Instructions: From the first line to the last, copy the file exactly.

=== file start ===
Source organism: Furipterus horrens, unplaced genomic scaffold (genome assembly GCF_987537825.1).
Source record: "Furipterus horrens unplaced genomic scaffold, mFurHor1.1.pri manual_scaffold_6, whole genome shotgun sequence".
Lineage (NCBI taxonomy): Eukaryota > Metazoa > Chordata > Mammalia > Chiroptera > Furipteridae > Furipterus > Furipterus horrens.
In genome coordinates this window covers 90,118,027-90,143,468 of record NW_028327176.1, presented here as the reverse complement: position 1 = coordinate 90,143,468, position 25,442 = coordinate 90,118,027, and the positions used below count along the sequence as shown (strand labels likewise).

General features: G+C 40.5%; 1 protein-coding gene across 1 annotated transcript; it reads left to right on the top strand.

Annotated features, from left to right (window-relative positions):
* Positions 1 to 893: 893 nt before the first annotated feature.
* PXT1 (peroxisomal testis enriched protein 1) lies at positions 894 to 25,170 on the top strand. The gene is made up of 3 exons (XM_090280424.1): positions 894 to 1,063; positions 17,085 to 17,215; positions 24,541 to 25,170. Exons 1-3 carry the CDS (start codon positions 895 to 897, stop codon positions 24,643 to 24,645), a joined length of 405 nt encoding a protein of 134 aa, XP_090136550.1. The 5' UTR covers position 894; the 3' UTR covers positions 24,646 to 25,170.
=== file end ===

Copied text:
Source organism: Furipterus horrens, unplaced genomic scaffold (genome assembly GCF_987537825.1).
Source record: "Furipterus horrens unplaced genomic scaffold, mFurHor1.1.pri manual_scaffold_6, whole genome shotgun sequence".
Lineage (NCBI taxonomy): Eukaryota > Metazoa > Chordata > Mammalia > Chiroptera > Furipteridae > Furipterus > Furipterus horrens.
In genome coordinates this window covers 90,118,027-90,143,468 of record NW_028327176.1, presented here as the reverse complement: position 1 = coordinate 90,143,468, position 25,442 = coordinate 90,118,027, and the positions used below count along the sequence as shown (strand labels likewise).

General features: G+C 40.5%; 1 protein-coding gene across 1 annotated transcript; it reads left to right on the top strand.

Annotated features, from left to right (window-relative positions):
* Positions 1 to 893: 893 nt before the first annotated feature.
* PXT1 (peroxisomal testis enriched protein 1) lies at positions 894 to 25,170 on the top strand. The gene is made up of 3 exons (XM_090280424.1): positions 894 to 1,063; positions 17,085 to 17,215; positions 24,541 to 25,170. Exons 1-3 carry the CDS (start codon positions 895 to 897, stop codon positions 24,643 to 24,645), a joined length of 405 nt encoding a protein of 134 aa, XP_090136550.1. The 5' UTR covers position 894; the 3' UTR covers positions 24,646 to 25,170.